This year’s Fine Art of Fiber is from Friday to Sunday, November 7 to 9, from 10 a.m. to 5 p.m. daily. There is also a public preview night on Thursday from 6:30 to 9 p.m. Click here for more details. I hope to see you there—perhaps you, too, will find inspiration!
*Feed dogs are metal ridges inside a sewing machine that help grip and move fabric; they are located beneath a hole in the throat plate, which is under the needle mechanism. Wonder-Under is fusible webbing that bonds two pieces of fabric together.
©2014 Chicago Botanic Garden and my.chicagobotanic.org
12 thoughts on “Journey to the Fine Art of Fiber”
I know I will get “raked over the coals” for this, but I really miss the days when more of the quilts in the show were done by hand. I have been quilting since the late 1980s, and I still do my cutting, my piecing, and all of the quilting by hand. It takes a while to do even a small quilt this way, and a quilt for a full-size bed can easily take 250 or more hours. Although this way of quilting does not allow quilts as intricate as those done by newer methods such a paper piecing, I totally enjoy the art of doing a quilt entirely by hand. I have been very disappointed to see that each year only one or two quilts in the show have been done the old-fashioned way.
Sharon, I couldn’t agree with you more that it would be wonderful to have more hand-quilted pieces in the Fine Art of Fiber. The amount of dedication and time and effort it takes to create a quilt entirely by hand is immense. I started out as a hand-quilter but shifted to machine quilting, lured not only by the speed with which I could finish projects but by its own creative options, especially freehand (meandering) quilting. But I treasure hand-made quilts. I hope you consider joining IQI…we need you. You’ll meet other hand-quilters, though there aren’t as many as the machine quilters. I would love to see something you have made!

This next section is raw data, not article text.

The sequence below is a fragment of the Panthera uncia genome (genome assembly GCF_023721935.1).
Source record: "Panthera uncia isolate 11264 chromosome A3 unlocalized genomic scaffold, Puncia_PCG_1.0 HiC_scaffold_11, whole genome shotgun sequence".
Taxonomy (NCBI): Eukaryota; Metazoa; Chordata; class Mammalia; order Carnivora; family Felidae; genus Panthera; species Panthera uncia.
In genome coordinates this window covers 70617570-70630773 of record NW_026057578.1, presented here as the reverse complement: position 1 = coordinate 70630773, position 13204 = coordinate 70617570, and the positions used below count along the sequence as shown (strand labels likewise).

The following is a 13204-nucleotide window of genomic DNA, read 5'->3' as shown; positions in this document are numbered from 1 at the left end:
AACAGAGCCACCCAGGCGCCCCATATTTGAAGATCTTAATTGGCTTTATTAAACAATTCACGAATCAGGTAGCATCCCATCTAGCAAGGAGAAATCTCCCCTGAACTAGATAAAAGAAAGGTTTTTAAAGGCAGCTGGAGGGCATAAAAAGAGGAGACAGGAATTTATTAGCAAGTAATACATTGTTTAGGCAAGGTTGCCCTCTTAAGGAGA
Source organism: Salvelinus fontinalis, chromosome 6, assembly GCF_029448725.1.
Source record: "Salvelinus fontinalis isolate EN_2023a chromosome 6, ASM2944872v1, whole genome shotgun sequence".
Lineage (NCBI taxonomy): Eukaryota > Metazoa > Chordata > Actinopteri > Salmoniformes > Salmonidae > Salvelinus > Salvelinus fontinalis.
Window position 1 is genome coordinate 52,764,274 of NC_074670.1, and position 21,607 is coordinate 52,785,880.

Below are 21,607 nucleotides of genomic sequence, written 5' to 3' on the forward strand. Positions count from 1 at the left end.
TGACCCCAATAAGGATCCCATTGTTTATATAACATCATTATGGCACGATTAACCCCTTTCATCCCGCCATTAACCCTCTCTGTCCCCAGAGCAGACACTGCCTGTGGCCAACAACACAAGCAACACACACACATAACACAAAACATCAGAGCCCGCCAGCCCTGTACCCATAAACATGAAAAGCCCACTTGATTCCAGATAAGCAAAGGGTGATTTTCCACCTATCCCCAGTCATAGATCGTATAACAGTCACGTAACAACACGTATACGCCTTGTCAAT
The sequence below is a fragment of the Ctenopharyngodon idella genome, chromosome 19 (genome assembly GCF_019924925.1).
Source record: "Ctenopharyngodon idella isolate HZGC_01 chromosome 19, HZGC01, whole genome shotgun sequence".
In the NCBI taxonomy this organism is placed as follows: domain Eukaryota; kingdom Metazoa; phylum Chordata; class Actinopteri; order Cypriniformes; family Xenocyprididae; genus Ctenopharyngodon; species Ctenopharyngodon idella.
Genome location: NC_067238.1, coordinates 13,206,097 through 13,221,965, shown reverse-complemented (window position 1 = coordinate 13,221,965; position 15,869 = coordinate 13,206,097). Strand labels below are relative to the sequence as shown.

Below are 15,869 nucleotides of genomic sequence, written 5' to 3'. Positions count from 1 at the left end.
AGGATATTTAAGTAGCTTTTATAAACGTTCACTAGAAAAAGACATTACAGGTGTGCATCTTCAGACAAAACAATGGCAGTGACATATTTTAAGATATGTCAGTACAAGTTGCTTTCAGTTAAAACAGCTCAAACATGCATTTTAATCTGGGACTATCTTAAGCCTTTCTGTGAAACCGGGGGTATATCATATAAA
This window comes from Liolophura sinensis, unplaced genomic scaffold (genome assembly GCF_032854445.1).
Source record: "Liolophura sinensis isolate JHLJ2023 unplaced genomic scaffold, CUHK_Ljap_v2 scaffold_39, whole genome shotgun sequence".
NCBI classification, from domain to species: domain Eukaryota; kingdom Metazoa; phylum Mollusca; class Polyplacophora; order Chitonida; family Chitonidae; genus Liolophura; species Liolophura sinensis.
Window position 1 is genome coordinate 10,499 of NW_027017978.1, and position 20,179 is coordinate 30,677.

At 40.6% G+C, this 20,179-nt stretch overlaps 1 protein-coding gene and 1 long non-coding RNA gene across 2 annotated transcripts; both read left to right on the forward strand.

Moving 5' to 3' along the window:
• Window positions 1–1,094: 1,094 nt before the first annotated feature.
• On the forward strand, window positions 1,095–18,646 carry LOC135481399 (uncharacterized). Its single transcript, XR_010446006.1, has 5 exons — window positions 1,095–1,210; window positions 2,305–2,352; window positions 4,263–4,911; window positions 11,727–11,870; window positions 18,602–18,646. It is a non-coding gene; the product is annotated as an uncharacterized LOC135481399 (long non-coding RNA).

Amy, great article and your quilts are always colorful and awesome!
Great article – I get to learn a little bit more about you and my personal favorite is that cute photo of Oren
Just curious–didn’t all this take a highly supportive husband? Didn’t see anything about him mentioned . . .
Many thanks to my patient husband, who has endured a sometimes messy work space, kept me company on long drives to distant quilt stores, and “donated” ties for a tie quilt.
My husband was also very supportive, and many of our vacations included stops at quilt shops. When he died, I draped one of my quilts on his casket. If I ever get ambitious, I would love to do a small original pattern in his honor.
What a lovely way to honor your husband, Sharon. If you decide to proceed with an original pattern and get hung up on it, someone at IQI would be happy to help (like me, though there are way more skilled members)!
Yes, “ping” pong.
Anywho, very nice article mom. Your quilts have been an endless source of joy for your family and friends throughout the years. And in case you were looking for new project/20th birthday present ideas, a nice big Tulane quilt would look great in my room, as well as any apartment or house I might call home in the future (as much as I know you don’t want to believe that will ever happen!)
Will add this to my projects list. It should be ready about the time you graduate!